Haweswater from Harter Fell

Harter Fell Mardale

Route: Harter Fell Mardale

Area: Far Eastern Lake District

Date of walk: 29th July 2020

Walkers: Andrew 

Distance: 4.9 miles

Ascent: 1,800 feet

Weather: Mixed cloud and sunshine

There are two Harter Fells in the Lake District. The subject of today’s walk was Harter Fell Mardale, in the far east of the Lake District. I was last here 6 years ago, as part of the Kentmere Horseshoe Round, so a return visit was long overdue

I parked in the car park at Mardale Head (a voluntary £2 payment is suggested). I passed through the deer gate and almost immediately turned left, following a signed path to Gatesgarth Pass. I’d previously decided to walk the route in a clockwise direction, as recommended by Alfred Wainwright, in order to keep the best views ahead of me. This proved to be excellent advice, and in turn I’d recommend anyone following this walk to do likewise

The path was easy to follow and the gradient wasn’t steep, so it was a fairly easy ascent to the top of Gatesgarth Pass. I turned right here and followed a path over Little Harter Fell, which leads to the summit of Harter Fell. There were ever improving views over Haweswater along the way. From the summit I could see a host of lakeland fells, including the Scafells in the distance. The descent route is not immediately obvious and involves leaving the line of the fence and walking in the direction of the Scafells. After a short distance the descent route to Nan Bield Pass reveals itself. It’s quite a steep and rocky descent but there are no difficulties or dangers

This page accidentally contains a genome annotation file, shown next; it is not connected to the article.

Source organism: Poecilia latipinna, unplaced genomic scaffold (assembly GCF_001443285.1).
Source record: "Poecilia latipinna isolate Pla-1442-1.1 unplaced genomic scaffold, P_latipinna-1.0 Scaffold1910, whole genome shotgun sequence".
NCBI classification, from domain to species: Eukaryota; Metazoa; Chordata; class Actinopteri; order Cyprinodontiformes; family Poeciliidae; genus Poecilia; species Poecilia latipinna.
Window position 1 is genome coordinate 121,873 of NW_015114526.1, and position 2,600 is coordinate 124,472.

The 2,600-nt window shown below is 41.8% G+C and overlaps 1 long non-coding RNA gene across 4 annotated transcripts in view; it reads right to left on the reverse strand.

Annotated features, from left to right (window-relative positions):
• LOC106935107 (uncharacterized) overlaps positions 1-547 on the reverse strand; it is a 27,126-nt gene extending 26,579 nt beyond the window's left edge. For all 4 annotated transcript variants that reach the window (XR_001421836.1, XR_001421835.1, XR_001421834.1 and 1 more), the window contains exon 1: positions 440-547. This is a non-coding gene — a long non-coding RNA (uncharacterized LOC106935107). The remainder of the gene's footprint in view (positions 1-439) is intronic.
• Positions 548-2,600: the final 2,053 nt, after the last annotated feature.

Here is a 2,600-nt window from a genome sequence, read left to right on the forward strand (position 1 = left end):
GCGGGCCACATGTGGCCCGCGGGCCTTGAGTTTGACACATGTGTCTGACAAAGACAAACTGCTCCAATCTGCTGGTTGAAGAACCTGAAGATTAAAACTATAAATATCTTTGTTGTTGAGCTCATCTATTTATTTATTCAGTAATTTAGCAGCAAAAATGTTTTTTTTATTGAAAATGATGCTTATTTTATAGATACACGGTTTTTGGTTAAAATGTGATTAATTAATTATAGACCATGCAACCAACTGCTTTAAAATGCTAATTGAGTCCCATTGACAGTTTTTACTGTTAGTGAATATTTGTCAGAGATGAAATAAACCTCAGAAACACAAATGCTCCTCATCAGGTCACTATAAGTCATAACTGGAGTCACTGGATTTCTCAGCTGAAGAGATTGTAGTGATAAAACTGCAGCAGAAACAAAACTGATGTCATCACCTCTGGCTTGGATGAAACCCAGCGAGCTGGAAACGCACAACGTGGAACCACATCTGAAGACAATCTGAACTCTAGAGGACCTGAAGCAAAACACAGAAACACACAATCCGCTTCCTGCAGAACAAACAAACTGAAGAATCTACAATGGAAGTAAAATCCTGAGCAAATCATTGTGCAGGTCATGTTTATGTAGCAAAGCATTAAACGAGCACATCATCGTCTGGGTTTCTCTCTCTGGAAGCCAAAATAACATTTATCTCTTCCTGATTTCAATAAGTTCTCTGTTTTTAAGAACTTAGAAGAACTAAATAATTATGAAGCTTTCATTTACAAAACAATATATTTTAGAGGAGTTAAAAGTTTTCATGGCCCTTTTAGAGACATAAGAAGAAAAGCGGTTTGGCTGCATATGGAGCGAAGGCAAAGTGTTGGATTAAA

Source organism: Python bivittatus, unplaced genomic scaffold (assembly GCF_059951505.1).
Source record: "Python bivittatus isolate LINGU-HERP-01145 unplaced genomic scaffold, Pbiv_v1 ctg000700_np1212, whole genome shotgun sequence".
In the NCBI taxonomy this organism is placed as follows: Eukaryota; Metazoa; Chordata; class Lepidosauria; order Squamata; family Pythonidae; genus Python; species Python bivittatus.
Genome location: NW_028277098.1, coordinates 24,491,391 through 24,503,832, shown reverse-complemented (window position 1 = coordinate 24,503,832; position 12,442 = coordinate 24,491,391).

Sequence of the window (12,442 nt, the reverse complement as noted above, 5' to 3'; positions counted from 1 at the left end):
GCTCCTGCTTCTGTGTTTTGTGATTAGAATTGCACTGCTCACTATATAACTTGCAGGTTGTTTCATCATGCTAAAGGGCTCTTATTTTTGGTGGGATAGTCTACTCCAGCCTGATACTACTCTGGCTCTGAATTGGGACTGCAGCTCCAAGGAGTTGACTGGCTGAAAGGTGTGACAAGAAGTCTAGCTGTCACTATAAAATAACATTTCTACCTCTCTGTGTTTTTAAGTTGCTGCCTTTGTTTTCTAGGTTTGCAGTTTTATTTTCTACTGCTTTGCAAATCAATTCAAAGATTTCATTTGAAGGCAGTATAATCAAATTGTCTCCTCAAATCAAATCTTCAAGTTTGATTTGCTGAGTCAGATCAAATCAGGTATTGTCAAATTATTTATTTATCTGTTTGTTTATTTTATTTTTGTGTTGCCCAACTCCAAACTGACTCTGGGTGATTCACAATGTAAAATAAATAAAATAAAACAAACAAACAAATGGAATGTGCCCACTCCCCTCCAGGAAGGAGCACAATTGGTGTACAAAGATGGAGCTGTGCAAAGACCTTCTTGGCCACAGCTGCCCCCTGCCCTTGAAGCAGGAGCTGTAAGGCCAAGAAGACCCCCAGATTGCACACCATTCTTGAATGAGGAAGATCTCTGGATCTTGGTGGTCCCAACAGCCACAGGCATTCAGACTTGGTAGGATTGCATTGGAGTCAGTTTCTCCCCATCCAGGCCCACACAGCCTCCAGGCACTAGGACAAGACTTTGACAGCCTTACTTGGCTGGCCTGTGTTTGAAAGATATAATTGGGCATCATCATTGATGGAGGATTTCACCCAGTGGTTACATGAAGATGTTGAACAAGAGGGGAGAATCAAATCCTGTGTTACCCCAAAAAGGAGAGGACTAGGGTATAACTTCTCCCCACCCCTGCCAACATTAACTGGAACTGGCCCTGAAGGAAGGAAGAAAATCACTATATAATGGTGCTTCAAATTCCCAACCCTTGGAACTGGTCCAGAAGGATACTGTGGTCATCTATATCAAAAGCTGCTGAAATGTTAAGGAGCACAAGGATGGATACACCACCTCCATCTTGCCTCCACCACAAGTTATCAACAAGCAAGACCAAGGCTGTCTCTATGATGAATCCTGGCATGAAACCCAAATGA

I was glad to have taken Wainwwright’s advice, as the views ahead of me were superb. These included four bodies of water – Kentmere Reservoir, Blea Water, Small Water and Haweswater. On reaching Nan Bield Pass I descended to Small Water and walked beside its northern shore. At the foot of the tarn I crossed Small Water Beck via the stepping stones and followed the path beside the beck back to Mardale Head

The history of Haweswater, the scenic highlight of the walk, is a long and fascinating one. To learn more about it, click here

Click on the icon below for the route map (subscribers to OS Maps can view detailed maps of the route, visualise it in aerial 3D, and download the GPX file. Non-subscribers will see a base map)

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